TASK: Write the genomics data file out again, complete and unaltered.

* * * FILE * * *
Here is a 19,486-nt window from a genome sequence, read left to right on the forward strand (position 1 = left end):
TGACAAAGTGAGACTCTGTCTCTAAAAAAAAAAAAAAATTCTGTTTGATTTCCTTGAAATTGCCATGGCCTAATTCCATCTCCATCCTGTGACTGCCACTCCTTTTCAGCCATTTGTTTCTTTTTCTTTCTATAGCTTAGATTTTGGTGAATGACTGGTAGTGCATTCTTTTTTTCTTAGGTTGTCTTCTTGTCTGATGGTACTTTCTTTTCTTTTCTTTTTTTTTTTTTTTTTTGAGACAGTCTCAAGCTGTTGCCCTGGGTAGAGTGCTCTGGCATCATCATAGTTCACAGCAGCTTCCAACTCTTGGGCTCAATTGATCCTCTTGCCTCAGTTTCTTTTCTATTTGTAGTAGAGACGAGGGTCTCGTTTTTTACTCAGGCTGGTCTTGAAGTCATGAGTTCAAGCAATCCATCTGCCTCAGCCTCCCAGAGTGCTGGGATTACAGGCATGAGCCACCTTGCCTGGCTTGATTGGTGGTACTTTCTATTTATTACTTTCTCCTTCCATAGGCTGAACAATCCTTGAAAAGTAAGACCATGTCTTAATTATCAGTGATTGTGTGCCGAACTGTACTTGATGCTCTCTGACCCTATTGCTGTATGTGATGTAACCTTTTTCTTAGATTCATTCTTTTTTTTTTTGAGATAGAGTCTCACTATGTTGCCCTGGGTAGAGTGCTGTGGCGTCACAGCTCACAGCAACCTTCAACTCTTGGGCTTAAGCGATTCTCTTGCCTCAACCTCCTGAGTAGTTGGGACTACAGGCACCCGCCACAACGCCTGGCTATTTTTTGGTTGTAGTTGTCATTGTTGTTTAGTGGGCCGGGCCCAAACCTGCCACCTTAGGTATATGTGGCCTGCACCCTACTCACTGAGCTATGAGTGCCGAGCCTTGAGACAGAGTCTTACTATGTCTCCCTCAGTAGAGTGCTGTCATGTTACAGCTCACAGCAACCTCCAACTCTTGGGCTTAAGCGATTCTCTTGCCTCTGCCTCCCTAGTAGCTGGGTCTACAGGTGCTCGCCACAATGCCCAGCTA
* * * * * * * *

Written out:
Here is a 19,486-nt window from a genome sequence, read left to right on the forward strand (position 1 = left end):
TGACAAAGTGAGACTCTGTCTCTAAAAAAAAAAAAAAATTCTGTTTGATTTCCTTGAAATTGCCATGGCCTAATTCCATCTCCATCCTGTGACTGCCACTCCTTTTCAGCCATTTGTTTCTTTTTCTTTCTATAGCTTAGATTTTGGTGAATGACTGGTAGTGCATTCTTTTTTTCTTAGGTTGTCTTCTTGTCTGATGGTACTTTCTTTTCTTTTCTTTTTTTTTTTTTTTTTTGAGACAGTCTCAAGCTGTTGCCCTGGGTAGAGTGCTCTGGCATCATCATAGTTCACAGCAGCTTCCAACTCTTGGGCTCAATTGATCCTCTTGCCTCAGTTTCTTTTCTATTTGTAGTAGAGACGAGGGTCTCGTTTTTTACTCAGGCTGGTCTTGAAGTCATGAGTTCAAGCAATCCATCTGCCTCAGCCTCCCAGAGTGCTGGGATTACAGGCATGAGCCACCTTGCCTGGCTTGATTGGTGGTACTTTCTATTTATTACTTTCTCCTTCCATAGGCTGAACAATCCTTGAAAAGTAAGACCATGTCTTAATTATCAGTGATTGTGTGCCGAACTGTACTTGATGCTCTCTGACCCTATTGCTGTATGTGATGTAACCTTTTTCTTAGATTCATTCTTTTTTTTTTTGAGATAGAGTCTCACTATGTTGCCCTGGGTAGAGTGCTGTGGCGTCACAGCTCACAGCAACCTTCAACTCTTGGGCTTAAGCGATTCTCTTGCCTCAACCTCCTGAGTAGTTGGGACTACAGGCACCCGCCACAACGCCTGGCTATTTTTTGGTTGTAGTTGTCATTGTTGTTTAGTGGGCCGGGCCCAAACCTGCCACCTTAGGTATATGTGGCCTGCACCCTACTCACTGAGCTATGAGTGCCGAGCCTTGAGACAGAGTCTTACTATGTCTCCCTCAGTAGAGTGCTGTCATGTTACAGCTCACAGCAACCTCCAACTCTTGGGCTTAAGCGATTCTCTTGCCTCTGCCTCCCTAGTAGCTGGGTCTACAGGTGCTCGCCACAATGCCCAGCTA